The big threat, though, remains development.

In the Salt River Valley, many Hohokam sites were long ago demolished as Phoenix and its sister cities grew. Around Tucson, development gobbled up archaeological wonders long before they were deemed worth saving.

"The wonderful thing about the San Pedro is that it's so untouched it's hard to believe you're so close to Tucson," said Doelle.

There are ranches and farms in this river valley east of the Rincon Mountains. There are a few rural subdivisions, but the area remains remote, still served by dirt roads. Much of it is state land, Doelle said, which affords it greater protection but still leaves it vulnerable to occasional plans to build highways and other infrastructure.

Big mound bulldozed

When the San Pedro flooded in 1993, workers rushing to protect mining company water lines bulldozed a mound called "Big Bell," where legendary archaeologist Emil Haury had uncovered a copper bell in the 1920s.

Thousands of years of history were pushed into the river in a day's work, said Doelle.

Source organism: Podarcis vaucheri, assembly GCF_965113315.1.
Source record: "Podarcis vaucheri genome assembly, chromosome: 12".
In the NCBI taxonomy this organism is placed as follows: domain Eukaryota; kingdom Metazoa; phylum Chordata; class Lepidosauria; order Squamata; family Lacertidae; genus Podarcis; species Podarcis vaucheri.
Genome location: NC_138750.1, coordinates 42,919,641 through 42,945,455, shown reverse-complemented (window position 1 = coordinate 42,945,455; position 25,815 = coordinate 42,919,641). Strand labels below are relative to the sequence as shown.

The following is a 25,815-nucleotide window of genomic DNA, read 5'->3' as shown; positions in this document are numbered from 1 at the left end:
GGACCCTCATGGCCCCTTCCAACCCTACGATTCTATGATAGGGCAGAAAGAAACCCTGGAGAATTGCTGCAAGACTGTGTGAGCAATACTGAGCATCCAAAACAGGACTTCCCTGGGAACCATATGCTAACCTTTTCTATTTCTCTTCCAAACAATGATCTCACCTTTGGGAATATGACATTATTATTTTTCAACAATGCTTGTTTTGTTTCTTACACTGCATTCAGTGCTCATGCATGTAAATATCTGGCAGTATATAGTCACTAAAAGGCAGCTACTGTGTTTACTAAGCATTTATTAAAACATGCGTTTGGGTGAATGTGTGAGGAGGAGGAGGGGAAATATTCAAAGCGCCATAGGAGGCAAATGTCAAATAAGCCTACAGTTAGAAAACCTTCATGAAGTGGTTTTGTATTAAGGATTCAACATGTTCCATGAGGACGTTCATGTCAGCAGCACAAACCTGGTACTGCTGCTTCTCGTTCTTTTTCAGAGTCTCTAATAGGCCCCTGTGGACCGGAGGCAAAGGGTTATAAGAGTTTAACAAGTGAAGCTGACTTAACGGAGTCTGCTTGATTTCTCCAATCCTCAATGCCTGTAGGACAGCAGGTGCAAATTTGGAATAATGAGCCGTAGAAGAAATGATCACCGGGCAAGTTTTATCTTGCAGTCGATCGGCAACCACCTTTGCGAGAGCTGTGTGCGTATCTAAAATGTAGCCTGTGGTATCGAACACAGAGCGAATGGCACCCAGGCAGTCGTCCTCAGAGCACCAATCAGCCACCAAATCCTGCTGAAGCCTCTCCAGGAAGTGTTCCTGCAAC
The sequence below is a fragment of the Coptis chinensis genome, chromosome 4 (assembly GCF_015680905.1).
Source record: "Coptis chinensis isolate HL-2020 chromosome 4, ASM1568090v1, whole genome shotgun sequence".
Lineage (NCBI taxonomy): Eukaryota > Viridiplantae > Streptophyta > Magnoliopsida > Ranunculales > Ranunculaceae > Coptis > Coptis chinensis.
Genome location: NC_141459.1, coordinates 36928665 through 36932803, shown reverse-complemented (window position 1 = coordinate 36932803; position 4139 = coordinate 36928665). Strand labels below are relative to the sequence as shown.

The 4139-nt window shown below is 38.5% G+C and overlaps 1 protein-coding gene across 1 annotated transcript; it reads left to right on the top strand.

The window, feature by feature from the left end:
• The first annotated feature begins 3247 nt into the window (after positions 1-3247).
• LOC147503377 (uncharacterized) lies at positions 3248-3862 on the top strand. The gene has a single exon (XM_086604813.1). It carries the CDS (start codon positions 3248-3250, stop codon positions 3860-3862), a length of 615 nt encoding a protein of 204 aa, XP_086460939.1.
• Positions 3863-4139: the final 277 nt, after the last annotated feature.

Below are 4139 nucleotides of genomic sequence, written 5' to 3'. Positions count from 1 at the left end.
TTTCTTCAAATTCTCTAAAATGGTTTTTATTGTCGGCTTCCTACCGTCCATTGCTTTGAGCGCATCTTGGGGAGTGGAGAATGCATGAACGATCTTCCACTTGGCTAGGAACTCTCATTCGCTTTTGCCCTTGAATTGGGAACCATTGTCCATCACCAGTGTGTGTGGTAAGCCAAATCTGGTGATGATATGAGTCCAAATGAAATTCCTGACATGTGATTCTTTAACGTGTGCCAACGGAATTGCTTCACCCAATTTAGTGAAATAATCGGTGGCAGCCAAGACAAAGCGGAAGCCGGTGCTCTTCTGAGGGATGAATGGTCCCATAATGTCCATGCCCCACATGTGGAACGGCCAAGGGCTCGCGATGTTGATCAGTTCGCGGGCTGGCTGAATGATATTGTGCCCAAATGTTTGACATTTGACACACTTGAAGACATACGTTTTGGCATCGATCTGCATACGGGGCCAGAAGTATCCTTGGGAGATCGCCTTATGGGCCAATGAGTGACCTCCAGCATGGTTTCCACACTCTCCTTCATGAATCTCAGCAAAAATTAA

After that incident, Doelle found grants and led a mostly volunteer preservation effort through what was then called the Center for Desert Archaeology. In January, the center changed its name to Archaeology Southwest.

The San Pedro area had been explored by archaeologists since the late 1800s, and they found layers of civilizations in its flood plain and the terraces above it.

The most famous are in the Upper San Pedro, where mammoth bones and the spear points of the hunters called "Clovis people" show evidence of human habitation up to 12,000 years ago.

The Lower San Pedro, where digs over the years have uncovered evidence of habitation and agriculture dating back 4,000 years, had been occasionally excavated but never systematically mapped.